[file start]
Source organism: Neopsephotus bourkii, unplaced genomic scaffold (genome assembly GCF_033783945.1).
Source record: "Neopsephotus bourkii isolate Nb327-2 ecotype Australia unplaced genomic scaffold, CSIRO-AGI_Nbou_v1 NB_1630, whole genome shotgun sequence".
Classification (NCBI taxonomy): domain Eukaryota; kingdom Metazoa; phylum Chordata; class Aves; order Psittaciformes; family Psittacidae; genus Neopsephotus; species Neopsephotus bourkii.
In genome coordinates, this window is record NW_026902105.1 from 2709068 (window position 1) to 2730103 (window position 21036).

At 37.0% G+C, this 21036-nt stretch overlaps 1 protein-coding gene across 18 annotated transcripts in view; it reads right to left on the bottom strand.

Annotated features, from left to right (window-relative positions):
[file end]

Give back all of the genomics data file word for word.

Source organism: Neopsephotus bourkii, unplaced genomic scaffold (genome assembly GCF_033783945.1).
Source record: "Neopsephotus bourkii isolate Nb327-2 ecotype Australia unplaced genomic scaffold, CSIRO-AGI_Nbou_v1 NB_1630, whole genome shotgun sequence".
Classification (NCBI taxonomy): domain Eukaryota; kingdom Metazoa; phylum Chordata; class Aves; order Psittaciformes; family Psittacidae; genus Neopsephotus; species Neopsephotus bourkii.
In genome coordinates, this window is record NW_026902105.1 from 2709068 (window position 1) to 2730103 (window position 21036).

At 37.0% G+C, this 21036-nt stretch overlaps 1 protein-coding gene across 18 annotated transcripts in view; it reads right to left on the bottom strand.

Annotated features, from left to right (window-relative positions):